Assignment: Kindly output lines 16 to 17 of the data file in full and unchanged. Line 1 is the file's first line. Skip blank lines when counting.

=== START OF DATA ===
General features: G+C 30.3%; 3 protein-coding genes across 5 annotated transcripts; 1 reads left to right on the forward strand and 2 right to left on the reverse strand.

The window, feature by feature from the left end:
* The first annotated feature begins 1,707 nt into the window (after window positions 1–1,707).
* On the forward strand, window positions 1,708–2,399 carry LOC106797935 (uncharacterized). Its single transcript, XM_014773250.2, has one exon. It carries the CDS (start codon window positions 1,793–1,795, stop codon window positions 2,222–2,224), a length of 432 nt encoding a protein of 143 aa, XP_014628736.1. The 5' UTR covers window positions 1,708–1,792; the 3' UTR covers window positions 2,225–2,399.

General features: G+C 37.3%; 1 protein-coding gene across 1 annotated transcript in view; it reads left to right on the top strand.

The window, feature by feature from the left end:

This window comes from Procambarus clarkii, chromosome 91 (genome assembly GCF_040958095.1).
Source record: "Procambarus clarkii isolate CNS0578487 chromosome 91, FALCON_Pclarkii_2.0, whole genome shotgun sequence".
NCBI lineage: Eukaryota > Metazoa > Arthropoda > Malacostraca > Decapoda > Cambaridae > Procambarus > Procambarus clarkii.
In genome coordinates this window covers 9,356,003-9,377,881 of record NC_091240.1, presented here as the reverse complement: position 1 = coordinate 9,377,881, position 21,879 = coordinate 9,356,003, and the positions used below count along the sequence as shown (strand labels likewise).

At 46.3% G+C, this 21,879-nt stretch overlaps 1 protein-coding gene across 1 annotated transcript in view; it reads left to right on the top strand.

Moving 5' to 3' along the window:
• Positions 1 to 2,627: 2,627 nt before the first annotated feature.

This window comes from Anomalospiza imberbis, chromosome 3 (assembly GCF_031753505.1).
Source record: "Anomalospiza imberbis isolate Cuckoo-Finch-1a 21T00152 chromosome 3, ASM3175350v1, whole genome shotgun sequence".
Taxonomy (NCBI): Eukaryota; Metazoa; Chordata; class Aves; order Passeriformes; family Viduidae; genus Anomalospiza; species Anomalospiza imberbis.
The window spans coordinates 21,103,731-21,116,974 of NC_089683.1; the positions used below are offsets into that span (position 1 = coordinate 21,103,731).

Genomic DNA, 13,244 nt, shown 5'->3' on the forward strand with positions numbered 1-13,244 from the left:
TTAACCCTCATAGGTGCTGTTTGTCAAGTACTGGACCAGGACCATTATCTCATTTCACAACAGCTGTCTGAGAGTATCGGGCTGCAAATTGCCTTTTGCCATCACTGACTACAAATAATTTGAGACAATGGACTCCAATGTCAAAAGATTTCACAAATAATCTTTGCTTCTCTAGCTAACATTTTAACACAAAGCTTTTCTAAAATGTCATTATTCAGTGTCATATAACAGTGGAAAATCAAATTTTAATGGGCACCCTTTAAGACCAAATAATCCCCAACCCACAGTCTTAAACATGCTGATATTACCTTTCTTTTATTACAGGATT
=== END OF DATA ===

Taxonomy (NCBI): Eukaryota; Metazoa; Chordata; class Aves; order Passeriformes; family Viduidae; genus Anomalospiza; species Anomalospiza imberbis.
The window spans coordinates 21,103,731-21,116,974 of NC_089683.1; the positions used below are offsets into that span (position 1 = coordinate 21,103,731).